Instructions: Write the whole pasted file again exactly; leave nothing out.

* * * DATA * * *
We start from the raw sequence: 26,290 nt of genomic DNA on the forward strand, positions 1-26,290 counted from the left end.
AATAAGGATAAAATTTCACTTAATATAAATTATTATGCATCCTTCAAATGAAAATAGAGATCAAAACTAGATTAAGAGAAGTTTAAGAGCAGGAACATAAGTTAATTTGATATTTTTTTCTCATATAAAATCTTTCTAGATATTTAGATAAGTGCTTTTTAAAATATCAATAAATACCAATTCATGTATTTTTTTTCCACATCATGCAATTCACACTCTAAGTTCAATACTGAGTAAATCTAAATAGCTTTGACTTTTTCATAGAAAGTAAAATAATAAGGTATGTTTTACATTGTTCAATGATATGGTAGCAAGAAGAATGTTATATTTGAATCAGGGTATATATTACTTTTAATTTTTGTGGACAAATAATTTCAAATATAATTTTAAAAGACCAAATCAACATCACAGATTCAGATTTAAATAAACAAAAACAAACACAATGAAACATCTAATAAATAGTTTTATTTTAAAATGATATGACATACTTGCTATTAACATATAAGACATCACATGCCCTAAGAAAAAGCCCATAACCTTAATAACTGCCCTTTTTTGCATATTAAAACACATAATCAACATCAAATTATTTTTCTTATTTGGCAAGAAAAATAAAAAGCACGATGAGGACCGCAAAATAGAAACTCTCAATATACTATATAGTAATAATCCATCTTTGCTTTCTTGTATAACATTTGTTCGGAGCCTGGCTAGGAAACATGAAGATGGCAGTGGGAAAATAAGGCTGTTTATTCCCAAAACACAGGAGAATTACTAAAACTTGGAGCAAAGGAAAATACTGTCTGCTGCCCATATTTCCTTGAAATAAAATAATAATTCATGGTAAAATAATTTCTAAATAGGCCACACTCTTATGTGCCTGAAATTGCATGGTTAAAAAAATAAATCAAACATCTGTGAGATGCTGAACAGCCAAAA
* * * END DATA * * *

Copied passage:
We start from the raw sequence: 26,290 nt of genomic DNA on the forward strand, positions 1-26,290 counted from the left end.
AATAAGGATAAAATTTCACTTAATATAAATTATTATGCATCCTTCAAATGAAAATAGAGATCAAAACTAGATTAAGAGAAGTTTAAGAGCAGGAACATAAGTTAATTTGATATTTTTTTCTCATATAAAATCTTTCTAGATATTTAGATAAGTGCTTTTTAAAATATCAATAAATACCAATTCATGTATTTTTTTTCCACATCATGCAATTCACACTCTAAGTTCAATACTGAGTAAATCTAAATAGCTTTGACTTTTTCATAGAAAGTAAAATAATAAGGTATGTTTTACATTGTTCAATGATATGGTAGCAAGAAGAATGTTATATTTGAATCAGGGTATATATTACTTTTAATTTTTGTGGACAAATAATTTCAAATATAATTTTAAAAGACCAAATCAACATCACAGATTCAGATTTAAATAAACAAAAACAAACACAATGAAACATCTAATAAATAGTTTTATTTTAAAATGATATGACATACTTGCTATTAACATATAAGACATCACATGCCCTAAGAAAAAGCCCATAACCTTAATAACTGCCCTTTTTTGCATATTAAAACACATAATCAACATCAAATTATTTTTCTTATTTGGCAAGAAAAATAAAAAGCACGATGAGGACCGCAAAATAGAAACTCTCAATATACTATATAGTAATAATCCATCTTTGCTTTCTTGTATAACATTTGTTCGGAGCCTGGCTAGGAAACATGAAGATGGCAGTGGGAAAATAAGGCTGTTTATTCCCAAAACACAGGAGAATTACTAAAACTTGGAGCAAAGGAAAATACTGTCTGCTGCCCATATTTCCTTGAAATAAAATAATAATTCATGGTAAAATAATTTCTAAATAGGCCACACTCTTATGTGCCTGAAATTGCATGGTTAAAAAAATAAATCAAACATCTGTGAGATGCTGAACAGCCAAAA